What is a pulmonary function test?

If you have a breathing problem, your doctor might suggest a lung function test (pulmonary function test) to see how well your lungs are working. They will show how much air your lungs can take in and blow out, how well your lungs deliver oxygen to your blood and how strong your breathing muscles are. Pulmonary function tests may be ordered to help diagnosis a lung disease or determine the severity and help direct treatment.

Types of pulmonary function tests

There are several types of pulmonary function tests including:

  • Spirometry — requires you to take a deep breath and to exhale completely as quickly and forcefully as possible. You may be asked to repeat this process after taking a medication to open your airways.
  • Lung volumes — detects how much a person can take in and how much air remains in your lungs after completely exhaling. Studies are done while you breathe small breaths against a valve, which opens and closes.
  • Diffusion capacity — reveals how efficient the oxygen passes from the lungs into the bloodstream. The patient inhales an oxygen mixture and holds it for about 8 seconds. This is exhaled, then analyzed.
  • Asthma profile — a test performed, usually on a treadmill for 10 minutes, to identify exercise-induced bronchospasms.
  • Cardiopulmonary stress testing — exercise performed on a stationary bicycle to evaluate your degree of fitness and extent of any lung, heart, or circulatory problems.
  • Methacholine challenge testing – uses an inhaled drug which may cause symptoms such as coughing or chest tightness. Breathing tests are performed with and without the medication to identify hyperactive airways or asthma.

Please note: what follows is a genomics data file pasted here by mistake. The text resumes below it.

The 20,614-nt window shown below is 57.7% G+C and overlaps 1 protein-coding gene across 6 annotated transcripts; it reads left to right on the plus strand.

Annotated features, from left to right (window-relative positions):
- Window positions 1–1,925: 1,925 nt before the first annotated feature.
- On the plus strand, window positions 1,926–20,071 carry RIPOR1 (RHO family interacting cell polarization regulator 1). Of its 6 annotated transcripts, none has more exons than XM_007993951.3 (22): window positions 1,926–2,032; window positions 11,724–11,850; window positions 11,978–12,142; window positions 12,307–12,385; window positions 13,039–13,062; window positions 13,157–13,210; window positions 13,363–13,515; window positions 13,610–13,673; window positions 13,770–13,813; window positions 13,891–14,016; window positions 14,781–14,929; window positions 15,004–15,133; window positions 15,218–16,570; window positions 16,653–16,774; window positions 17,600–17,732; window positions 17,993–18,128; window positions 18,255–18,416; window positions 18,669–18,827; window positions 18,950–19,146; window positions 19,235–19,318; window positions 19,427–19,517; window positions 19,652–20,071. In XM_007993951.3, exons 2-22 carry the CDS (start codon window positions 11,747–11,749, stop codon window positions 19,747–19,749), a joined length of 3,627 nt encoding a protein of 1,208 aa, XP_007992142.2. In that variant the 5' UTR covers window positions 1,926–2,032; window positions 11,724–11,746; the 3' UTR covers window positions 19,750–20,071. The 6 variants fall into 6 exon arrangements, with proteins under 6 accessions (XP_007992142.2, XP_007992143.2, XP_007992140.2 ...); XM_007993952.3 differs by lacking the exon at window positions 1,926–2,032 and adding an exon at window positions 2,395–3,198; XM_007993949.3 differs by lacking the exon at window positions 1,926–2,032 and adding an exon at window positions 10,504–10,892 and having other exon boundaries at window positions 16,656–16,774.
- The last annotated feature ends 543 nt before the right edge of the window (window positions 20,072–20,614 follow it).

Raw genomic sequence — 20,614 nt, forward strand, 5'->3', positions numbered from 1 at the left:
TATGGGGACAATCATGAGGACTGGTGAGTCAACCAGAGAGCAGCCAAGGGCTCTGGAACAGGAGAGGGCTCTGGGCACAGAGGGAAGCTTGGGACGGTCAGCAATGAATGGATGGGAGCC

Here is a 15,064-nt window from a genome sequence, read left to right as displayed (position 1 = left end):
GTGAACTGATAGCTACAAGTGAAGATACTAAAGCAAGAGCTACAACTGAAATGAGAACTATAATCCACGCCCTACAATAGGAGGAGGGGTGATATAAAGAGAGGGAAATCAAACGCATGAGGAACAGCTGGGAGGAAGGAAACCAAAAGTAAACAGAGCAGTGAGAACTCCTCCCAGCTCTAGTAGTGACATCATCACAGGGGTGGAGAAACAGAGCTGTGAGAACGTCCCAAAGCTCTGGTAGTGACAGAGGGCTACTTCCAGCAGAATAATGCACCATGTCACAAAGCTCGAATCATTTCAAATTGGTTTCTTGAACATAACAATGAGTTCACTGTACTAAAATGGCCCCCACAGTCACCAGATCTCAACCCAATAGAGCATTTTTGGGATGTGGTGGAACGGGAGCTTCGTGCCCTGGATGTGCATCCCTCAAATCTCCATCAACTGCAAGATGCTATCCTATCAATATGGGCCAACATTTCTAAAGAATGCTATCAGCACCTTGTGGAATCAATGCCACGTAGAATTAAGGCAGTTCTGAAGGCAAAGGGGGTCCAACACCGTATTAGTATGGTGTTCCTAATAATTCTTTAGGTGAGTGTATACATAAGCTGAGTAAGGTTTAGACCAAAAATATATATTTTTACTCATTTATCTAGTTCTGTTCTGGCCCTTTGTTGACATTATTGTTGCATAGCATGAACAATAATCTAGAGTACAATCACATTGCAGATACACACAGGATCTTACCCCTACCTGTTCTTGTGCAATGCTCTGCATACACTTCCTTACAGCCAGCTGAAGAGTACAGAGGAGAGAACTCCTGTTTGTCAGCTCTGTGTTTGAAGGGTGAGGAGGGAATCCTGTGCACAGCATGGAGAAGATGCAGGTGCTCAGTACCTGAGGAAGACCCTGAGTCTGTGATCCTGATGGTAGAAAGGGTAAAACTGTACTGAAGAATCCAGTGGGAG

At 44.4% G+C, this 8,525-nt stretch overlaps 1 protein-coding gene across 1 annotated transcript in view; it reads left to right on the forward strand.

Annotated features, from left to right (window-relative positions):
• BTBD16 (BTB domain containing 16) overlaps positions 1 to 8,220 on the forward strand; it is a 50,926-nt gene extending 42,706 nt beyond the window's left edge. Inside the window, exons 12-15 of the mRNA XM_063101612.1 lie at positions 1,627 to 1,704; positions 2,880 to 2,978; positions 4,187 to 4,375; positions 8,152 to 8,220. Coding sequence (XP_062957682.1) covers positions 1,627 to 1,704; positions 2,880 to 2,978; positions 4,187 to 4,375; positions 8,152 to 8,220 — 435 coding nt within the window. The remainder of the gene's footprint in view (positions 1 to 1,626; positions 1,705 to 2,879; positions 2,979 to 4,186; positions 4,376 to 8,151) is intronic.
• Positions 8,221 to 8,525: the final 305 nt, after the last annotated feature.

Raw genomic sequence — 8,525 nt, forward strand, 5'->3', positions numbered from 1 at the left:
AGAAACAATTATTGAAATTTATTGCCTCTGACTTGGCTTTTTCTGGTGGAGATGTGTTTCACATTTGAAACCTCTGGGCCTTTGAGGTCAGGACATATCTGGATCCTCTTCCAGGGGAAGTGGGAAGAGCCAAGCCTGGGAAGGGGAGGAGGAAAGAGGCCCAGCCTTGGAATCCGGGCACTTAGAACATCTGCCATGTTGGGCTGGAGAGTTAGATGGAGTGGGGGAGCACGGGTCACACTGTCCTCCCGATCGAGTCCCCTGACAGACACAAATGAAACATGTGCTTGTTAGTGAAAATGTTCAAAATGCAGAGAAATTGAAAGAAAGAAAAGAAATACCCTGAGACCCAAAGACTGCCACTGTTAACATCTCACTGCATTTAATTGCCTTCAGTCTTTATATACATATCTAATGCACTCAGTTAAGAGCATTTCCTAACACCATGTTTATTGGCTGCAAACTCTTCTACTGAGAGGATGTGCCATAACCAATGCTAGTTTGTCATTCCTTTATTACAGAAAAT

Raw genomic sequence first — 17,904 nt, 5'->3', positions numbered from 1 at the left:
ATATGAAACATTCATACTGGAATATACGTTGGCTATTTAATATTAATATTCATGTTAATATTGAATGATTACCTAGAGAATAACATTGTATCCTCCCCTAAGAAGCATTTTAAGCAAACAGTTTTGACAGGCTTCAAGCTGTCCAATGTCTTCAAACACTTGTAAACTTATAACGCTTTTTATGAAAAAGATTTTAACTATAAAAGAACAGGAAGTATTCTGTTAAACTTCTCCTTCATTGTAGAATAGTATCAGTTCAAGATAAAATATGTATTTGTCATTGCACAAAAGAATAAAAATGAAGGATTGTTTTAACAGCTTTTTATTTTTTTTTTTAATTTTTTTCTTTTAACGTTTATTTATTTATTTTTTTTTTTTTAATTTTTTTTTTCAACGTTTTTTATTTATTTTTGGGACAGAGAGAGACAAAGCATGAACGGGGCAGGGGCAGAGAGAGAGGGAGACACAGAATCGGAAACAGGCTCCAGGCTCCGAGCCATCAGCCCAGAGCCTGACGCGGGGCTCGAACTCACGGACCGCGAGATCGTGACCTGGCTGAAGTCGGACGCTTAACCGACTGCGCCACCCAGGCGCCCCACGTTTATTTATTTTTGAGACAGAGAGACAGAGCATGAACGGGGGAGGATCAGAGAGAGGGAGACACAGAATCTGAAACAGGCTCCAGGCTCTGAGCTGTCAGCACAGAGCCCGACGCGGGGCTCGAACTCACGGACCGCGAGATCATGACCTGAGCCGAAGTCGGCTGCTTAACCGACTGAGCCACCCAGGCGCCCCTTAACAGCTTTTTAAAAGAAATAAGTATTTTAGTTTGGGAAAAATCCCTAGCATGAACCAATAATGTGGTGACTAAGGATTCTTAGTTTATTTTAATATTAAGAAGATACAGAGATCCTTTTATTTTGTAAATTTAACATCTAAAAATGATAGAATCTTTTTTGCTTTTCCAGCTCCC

• Pulse oximetry — a small device known as a pulse oximeter is placed on your finger to read the oxygen saturation level in your blood.
  • Blood gas testing — measures the level of oxygen and carbon dioxide in your blood.

Why is a pulmonary function test done?

Your doctor may recommend a pulmonary function test for a number of reasons, they include:
  • It can help your physician in the diagnosis of lung disease, such as asthma or emphysema even before you have symptoms.
  • To show severity of disease and help dictate treatment
  • Prior to any major surgery
  • To show how efficiently the lung transfers oxygen into the blood
  • For occupational exposure to any contaminants

What happens to the test results?

The test results are interpreted by a lung specialist called a pulmonologist. Once the test has been interpreted, the results will be sent to your ordering physician.

What do the test results mean?

Your physician will review the test results with you.

If your test results are abnormal, here are some questions you may want to consider asking your physician.

  • Is there anything I can do to improve my condition?
  • Do I need additional testing for diagnosis?
  • Should I see a specialist?

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